4 February 2022Trademarks

Fed Circuit rejects domain registry’s .sucks appeal

The US Court of Appeals for the Federal Circuit has dismissed Vox Populi Registry’s bid to register its stylised ‘.sucks’ as a trademark.

On Wednesday, February 2, the Federal Circuit upheld the US Trademark Trial and Appeal Board’s (TTAB) 2020 rejection of the ‘.sucks’ trademark, described as a “‘retro,’ pixelated font that resembles how letters were displayed on early LED screens”.

Vox, the domain registry operator for the .sucks generic top-level domain (gTLD), had sought to register the trademark in class 42 for “domain registry operator services related to the gTLD in the mark”.

In addition to its US trademark application serial number 87/187,215 for a stylised version of .sucks, Vox had also sought to register that standard character mark ‘.sucks’ in classes 42 and 45 under trademark application serial number 86/700,941.

The examining attorney had refused both trademark applications “on the ground that, when used in connection with the identified services, each fails to function as a mark”.

Vox appealed against these refusals to the TTAB, but the board rejected both trademarks. On the ’941 application, the board held that the standard character mark .sucks “will not be perceived as a source identifier” and instead “will be perceived merely as one of many gTLDs that are used in domain names”.

The board incorporated this same reasoning on the ‘215 application, but also found that “the stylised lettering or design element in the mark does not create a separate commercial impression and is not sufficiently distinctive to ‘carry’ the overall mark into registrability”.

Again, Vox appealed, but only against the ‘215 refusal. Earlier this week, the Federal Circuit affirmed the trademark registration refusal.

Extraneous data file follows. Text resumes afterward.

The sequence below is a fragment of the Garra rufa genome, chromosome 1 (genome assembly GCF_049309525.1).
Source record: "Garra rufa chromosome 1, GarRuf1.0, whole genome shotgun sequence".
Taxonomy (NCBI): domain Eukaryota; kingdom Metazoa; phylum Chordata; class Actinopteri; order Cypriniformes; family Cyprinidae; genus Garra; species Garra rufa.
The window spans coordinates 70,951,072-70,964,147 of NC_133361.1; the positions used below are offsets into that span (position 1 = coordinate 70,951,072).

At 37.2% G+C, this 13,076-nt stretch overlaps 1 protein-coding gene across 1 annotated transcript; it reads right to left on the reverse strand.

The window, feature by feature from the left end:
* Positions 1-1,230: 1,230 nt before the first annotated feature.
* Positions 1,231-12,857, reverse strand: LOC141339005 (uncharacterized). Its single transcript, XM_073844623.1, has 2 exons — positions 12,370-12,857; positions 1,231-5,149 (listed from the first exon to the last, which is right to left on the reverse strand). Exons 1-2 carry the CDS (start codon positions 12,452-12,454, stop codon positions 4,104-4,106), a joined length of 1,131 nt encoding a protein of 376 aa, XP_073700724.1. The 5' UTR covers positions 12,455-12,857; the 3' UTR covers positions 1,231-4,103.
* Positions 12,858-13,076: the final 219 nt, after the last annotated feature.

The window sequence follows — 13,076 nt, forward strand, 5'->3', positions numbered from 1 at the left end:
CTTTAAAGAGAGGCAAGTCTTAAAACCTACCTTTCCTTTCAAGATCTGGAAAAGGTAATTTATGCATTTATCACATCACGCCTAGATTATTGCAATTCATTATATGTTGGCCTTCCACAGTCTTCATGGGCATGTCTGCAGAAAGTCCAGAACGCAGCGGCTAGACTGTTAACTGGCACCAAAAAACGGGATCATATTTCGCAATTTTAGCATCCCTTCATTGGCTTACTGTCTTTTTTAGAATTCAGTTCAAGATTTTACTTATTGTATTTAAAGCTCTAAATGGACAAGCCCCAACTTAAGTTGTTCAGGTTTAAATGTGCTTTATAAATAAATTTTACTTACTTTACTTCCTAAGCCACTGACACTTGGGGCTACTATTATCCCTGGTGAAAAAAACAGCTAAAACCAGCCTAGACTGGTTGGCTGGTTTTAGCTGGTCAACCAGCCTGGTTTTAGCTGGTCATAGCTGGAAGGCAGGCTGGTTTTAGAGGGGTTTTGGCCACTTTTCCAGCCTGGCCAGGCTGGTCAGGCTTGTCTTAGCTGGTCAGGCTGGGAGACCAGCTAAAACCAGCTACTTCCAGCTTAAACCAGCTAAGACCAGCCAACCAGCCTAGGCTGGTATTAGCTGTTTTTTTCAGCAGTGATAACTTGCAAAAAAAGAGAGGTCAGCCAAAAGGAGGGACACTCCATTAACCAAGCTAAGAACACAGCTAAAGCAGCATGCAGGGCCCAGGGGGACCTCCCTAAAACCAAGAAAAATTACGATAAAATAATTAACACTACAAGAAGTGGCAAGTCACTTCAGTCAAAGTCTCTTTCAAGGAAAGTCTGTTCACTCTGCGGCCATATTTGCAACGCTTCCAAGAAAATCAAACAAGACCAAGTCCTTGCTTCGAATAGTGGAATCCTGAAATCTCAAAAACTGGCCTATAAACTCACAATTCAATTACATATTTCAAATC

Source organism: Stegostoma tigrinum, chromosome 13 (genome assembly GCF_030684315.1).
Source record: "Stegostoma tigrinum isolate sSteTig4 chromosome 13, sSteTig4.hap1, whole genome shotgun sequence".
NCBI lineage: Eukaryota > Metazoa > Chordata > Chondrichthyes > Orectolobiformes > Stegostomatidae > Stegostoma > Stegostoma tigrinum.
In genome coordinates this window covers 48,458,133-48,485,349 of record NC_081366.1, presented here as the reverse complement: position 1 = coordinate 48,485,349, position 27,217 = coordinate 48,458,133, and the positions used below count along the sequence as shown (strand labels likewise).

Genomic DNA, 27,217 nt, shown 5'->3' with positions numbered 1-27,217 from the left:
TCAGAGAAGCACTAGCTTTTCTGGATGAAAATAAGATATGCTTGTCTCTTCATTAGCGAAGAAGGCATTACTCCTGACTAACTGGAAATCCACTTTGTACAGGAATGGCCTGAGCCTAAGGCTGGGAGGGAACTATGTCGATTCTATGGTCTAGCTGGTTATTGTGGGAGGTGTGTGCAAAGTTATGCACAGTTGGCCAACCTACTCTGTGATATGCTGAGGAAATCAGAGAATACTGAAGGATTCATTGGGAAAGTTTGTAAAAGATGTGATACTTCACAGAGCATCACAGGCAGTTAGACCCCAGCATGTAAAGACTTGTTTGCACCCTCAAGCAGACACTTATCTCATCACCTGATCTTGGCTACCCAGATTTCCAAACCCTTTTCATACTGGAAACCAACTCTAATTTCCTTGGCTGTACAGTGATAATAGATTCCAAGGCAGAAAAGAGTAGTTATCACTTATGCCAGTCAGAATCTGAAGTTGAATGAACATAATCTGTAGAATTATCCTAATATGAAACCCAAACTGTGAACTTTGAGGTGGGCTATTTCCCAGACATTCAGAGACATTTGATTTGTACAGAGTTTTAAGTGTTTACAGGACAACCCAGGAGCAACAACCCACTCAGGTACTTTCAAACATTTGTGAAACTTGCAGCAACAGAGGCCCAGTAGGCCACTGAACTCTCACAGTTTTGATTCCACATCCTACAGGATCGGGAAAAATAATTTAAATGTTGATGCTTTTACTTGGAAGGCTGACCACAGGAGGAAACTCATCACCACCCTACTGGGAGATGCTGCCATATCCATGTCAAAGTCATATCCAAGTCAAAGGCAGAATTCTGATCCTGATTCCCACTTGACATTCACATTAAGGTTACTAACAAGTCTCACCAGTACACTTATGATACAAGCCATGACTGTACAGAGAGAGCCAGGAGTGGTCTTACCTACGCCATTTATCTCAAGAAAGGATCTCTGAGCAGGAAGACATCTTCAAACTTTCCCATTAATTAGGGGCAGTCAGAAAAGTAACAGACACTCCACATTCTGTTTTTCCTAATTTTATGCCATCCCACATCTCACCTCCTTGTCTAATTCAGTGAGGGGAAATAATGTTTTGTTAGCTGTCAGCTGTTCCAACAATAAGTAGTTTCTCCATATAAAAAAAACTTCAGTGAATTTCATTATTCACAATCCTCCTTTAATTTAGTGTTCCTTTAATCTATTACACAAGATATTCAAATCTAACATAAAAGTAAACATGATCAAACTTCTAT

According to the Federal Circuit, even though Vox didn’t appeal the rejection of the standard character mark .sucks in the ‘941 application, the registry did spend much of its opening brief arguing that “even if . . . we disregard the distinctive design elements in the [stylised form of .SUCKS], . . . the evidence of record establishes that the mark still functions as a service mark and is entitled to registration.”

“To the extent that the board’s factual findings with respect to the standard character mark .sucks are at issue, we review them for substantial evidence,” said the court, before finding that there was substantial evidence supporting the TTAB’s finding that consumers will view the mark as only a non-source identifying part of a domain name, rather than a trademark.

Circuit Judge Timothy Dyk, on behalf of the Federal Circuit, said: “We cannot conclude that the board’s weighing of the evidence was unreasonable. Where the board has reasonably weighed the evidence, it is not the role of this court to reweigh evidence to reach a different conclusion, and we do not do so here.”

Turning to the ‘215 trademark, the court concluded that the stylised design did not make the stylised form of .sucks registrable.

“We see no error in the board’s determination that the stylised form of .sucks fails to create a separate commercial impression. The board noted that in the stylised form of .sucks, “[a]ll of the characters in the applicant’s mark are the same height and width and are merely displayed in a font style that was once mandated by the technological limitations of computer screens,” said Dyk.

The TTAB’s decision rejecting the ‘215 application was affirmed.

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